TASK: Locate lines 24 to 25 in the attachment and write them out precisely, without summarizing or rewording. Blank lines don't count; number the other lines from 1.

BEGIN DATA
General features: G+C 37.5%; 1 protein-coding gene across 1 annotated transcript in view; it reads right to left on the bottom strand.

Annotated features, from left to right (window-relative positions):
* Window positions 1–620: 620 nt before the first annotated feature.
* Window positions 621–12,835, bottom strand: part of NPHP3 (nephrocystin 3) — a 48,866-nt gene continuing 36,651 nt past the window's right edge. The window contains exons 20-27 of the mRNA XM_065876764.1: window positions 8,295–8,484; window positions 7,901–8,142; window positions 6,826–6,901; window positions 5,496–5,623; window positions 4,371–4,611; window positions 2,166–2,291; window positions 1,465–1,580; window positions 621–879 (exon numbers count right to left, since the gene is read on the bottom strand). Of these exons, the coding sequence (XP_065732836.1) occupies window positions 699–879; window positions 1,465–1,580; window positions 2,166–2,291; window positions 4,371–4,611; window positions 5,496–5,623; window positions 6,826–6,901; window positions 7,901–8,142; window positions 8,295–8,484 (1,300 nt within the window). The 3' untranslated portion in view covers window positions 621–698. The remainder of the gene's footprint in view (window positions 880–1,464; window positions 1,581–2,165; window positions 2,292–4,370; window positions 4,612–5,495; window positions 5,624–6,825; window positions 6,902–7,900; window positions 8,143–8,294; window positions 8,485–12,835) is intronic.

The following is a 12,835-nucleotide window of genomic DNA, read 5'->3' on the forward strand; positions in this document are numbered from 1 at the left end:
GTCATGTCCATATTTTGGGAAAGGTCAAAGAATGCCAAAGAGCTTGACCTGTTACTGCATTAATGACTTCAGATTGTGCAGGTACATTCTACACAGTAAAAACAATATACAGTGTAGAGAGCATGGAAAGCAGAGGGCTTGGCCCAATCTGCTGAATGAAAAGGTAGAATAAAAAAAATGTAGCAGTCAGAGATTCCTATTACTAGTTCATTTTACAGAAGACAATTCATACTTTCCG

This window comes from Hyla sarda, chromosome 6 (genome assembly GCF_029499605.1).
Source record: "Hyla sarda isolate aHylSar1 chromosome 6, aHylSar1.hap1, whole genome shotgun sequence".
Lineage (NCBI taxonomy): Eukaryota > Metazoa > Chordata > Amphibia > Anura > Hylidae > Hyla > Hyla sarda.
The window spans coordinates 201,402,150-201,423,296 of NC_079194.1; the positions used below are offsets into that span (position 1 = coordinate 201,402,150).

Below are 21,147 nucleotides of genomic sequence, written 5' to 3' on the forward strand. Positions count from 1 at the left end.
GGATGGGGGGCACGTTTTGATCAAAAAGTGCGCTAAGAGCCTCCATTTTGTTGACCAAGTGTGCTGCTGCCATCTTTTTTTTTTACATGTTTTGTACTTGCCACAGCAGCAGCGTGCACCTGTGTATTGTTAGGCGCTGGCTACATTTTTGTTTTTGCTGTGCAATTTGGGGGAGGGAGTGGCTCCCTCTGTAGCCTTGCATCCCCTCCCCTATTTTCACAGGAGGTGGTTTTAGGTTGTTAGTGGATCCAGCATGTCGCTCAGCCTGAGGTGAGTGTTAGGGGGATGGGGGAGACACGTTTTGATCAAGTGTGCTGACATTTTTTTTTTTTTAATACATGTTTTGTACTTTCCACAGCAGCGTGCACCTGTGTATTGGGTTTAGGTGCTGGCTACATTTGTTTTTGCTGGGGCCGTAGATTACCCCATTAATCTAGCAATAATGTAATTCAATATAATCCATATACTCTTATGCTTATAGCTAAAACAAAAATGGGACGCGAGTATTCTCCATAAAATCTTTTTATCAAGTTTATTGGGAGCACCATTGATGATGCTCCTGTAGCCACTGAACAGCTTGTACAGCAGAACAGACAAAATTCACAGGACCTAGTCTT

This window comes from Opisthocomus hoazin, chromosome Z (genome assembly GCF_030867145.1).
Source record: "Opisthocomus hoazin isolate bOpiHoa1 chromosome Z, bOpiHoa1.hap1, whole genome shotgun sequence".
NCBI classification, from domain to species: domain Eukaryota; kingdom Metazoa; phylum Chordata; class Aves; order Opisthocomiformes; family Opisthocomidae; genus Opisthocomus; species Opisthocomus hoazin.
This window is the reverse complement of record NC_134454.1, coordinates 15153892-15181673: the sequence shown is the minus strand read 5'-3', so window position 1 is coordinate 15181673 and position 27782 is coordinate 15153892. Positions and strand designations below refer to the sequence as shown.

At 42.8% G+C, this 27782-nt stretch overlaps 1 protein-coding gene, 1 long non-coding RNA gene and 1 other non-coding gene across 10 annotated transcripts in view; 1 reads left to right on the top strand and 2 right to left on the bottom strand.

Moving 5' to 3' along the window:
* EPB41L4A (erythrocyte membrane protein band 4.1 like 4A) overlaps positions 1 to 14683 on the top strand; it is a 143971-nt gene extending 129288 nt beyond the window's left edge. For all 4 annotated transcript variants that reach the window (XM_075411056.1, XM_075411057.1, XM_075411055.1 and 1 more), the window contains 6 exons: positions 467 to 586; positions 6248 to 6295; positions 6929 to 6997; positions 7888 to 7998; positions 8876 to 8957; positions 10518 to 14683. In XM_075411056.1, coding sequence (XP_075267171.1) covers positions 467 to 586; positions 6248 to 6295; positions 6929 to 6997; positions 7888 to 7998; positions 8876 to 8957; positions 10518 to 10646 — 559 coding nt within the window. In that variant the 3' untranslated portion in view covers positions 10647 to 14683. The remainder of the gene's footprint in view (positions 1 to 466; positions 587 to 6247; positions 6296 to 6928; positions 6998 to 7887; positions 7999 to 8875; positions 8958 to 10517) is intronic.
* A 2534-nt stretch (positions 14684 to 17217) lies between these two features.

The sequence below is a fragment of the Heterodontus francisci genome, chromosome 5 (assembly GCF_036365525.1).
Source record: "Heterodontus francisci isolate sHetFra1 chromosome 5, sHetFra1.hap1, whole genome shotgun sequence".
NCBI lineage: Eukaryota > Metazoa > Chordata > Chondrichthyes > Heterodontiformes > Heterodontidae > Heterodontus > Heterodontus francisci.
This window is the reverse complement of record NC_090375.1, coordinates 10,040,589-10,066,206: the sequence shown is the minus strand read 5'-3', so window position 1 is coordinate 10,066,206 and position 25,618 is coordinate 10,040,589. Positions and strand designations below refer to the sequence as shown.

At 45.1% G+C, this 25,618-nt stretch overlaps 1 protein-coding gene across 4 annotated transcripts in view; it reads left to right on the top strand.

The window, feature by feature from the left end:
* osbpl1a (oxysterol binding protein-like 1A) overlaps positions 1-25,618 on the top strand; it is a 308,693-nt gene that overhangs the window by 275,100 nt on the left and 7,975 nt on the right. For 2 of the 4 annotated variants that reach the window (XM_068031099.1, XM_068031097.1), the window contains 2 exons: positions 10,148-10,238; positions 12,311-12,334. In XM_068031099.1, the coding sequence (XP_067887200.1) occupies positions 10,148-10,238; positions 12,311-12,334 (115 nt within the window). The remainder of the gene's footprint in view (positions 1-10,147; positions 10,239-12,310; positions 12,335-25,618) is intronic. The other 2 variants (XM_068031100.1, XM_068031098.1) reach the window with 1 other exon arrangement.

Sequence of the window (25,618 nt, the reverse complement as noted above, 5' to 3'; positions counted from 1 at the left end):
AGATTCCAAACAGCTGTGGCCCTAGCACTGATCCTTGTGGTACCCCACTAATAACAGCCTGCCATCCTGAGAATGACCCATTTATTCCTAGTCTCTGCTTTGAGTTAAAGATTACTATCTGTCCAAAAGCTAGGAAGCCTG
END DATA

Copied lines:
This window is the reverse complement of record NC_090375.1, coordinates 10,040,589-10,066,206: the sequence shown is the minus strand read 5'-3', so window position 1 is coordinate 10,066,206 and position 25,618 is coordinate 10,040,589. Positions and strand designations below refer to the sequence as shown.

At 45.1% G+C, this 25,618-nt stretch overlaps 1 protein-coding gene across 4 annotated transcripts in view; it reads left to right on the top strand.